SINGAPORE - It is a Saturday morning at a huge double-storey supermarket in Marine Parade.
The checkouts and trolleys are jam-packed.
Not literally of course, I think, as I look at the man in front of me unloading his purchases on the cashier's conveyor belt.
Whole wheat bread, beep.
Whole grain cereal, beep.
Low-fat milk, low-fat yogurt, zero-fat mayonnaise, bottled mineral water, sliced ham, skinless chicken breasts.
Then comes the fruits and vegetables - fresh carrots, tomatoes, leafy greens, bananas, apples, oranges, kiwi fruit, seedless grapes, dried apricots and cranberries, walnuts. (Wait, do walnuts count?)
At some point, the man's son comes up to him and hugs him in an affectionate cloying way that tells you it is the weekend and he is happy to be with his dad - despite the obvious dourness of what is being fed to him daily.
I must have been staring too hard at the checkout items and the father and son because, all of a sudden, the older man notices and starts looking at me and what I have in my trolley.
It's apt that before this place became a supermarket, it was for many years a public library. I imagine people also spent up to an hour each weekend perusing the new arrivals in the long aisles.
There must have been similarly long lines at the checkout too, where people eyed each other's selections - less obviously perhaps - and silently judged.
Deep in the queue after 20 minutes of waiting, I feel that I have nowhere to hide as the man casts his eye over my purchases. In my household, we don't cook very much, preferring to go out for lunch or dinner.
Weekly supermarket trips, therefore, are for us to stock up on things that we eat when we are home - in-between meals or late at night after work - and hungry for a snack.
So nestled in my trolley among the bottles of flavoured teas, Orangina and IBC root beer are potato and tortilla chips, cheese and salsa dips, ice cream, biscuits (yes, the sinful Japanese kind) and packets upon packets of instant noodles.
It's no fun eating these noodles plain, of course, so we load up on mostly frozen foods that we can fry up fast - crispy chicken, crispy chicken with lemon, crispy chicken with beancurd wrappings... you get the idea.
Ten bottles of Yakult are just about the healthiest thing I have in my cart because I cannot count the cans of unsalted light tuna chunks in mineral water which are actually for my dogs.
I wait for the inevitable sign of disapproval - a furrowing of the brows, a wrinkling of the nose - but the man just looks at me and smiles. Perhaps my trolley represents a life that he used to lead but has happily left behind.
He turns back to his young son after he pays for his items and they both leave through the wide open doors, excitedly chatting about their day ahead.
When I told this story to a friend, she declared that if she were that man, she would have definitely have been less charitable and admonished me with at least a small pitying smirk.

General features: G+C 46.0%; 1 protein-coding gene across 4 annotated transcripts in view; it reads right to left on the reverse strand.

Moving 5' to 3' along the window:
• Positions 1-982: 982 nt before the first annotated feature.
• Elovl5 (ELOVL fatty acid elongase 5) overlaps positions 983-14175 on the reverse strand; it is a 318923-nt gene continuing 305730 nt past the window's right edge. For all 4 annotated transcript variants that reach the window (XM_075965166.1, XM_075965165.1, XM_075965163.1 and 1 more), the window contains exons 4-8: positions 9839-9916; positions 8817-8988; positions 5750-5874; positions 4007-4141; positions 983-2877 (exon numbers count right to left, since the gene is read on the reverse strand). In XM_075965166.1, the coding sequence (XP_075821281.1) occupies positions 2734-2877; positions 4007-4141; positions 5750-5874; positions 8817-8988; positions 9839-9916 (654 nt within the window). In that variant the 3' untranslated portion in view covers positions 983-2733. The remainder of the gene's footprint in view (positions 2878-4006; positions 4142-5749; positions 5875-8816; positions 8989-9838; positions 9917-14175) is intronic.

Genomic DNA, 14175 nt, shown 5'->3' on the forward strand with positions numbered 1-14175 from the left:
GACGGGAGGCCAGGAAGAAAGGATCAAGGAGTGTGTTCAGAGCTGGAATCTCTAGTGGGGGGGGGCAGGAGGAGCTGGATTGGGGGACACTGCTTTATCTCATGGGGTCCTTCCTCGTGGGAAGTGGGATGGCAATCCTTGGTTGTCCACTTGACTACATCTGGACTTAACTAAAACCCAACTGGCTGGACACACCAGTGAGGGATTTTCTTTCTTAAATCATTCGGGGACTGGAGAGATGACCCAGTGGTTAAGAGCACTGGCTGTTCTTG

"You totally deserve it," she said. "You are past 40 and have a nice house and a fairly respectable job - yet you shop like a frat boy." It's true. I have shopped in many supermarkets around the island and I have become self-conscious about the items in my supermarket trolley.
I never felt as comfortable as I did one afternoon in the Cold Storage supermarket at Pomo, the old Paradiz Centre along Selegie Road, queuing with dormitory students from Singapore Management University.
But of course, I also exaggerate. It's not true that I buy only junk food.
Recently, I came across a list of the 99 healthiest foods that should be staples in a shopping cart, compiled by none other than cardiothoracic surgeon and daytime television host Dr Mahmet Oz.
I actually consistently buy as many as 10 of them - apples, steak, chicken, fresh sliced meats, eggs, parmesan cheese, raw sugar, honey, balsamic vinegar and butter.
And my hit rate should really be higher. I mean, who in his right mind eats soya hot dogs and artichoke pasta? Or quinoa? Or chia seeds?
My problem, I figure, is that even as I bought an air-fryer and made the difficult switch from fully salted and buttered potato wedges to zero transfat shoestring fries, the goalposts around me shifted even more.
It's no longer good enough now to simply follow the good old "food pyramid" and stack one's diet with the right proportions of carbohydrates, fibre, protein, sugar and fat.
Now you have to go for organic produce, unprocessed foods and whole grains.
You are told that your shopping bag should be bright with the antioxidant- filled colours of the rainbow - blueberries, cherries, purple grapes, red cabbage, yellow peppers and the deep dark green of spinach and broccoli.
Against these new stratospheric standards, I cannot help but wallow in inadequacy.
Though on some days, I am strangely proud that I have not jumped on the bandwagon and that my politically- incorrect shopping basket is filled with brown, brown and more brown.
As technology allows quicker and more open sharing of information across the world, there has been, in the last 10 years or so, an almost mindless push towards healthier and healthier diets.
At one point, "superfoods" in supermarkets became so popular and widely accepted that the European Union had to enact laws to prevent mislabelling of products that did not have the advertised health benefits.
Now, people are saying that they are not strictly necessary and that a typically varied diet provides all the supplements and nutrients a person needs.
Ultimately, however, these are just excuses.
I know that my refusal to grow up and eat more responsibly is hubris and my reckless supermarket buys will one day catch up with me.
One step at a time, I think to myself, as I pick up that bag of unsalted, oven-baked potato chips and look longingly at its sour cream and onion cousin nearby.
Even if it doesn't taste as good, I'll feel better about myself - at least at checkout.
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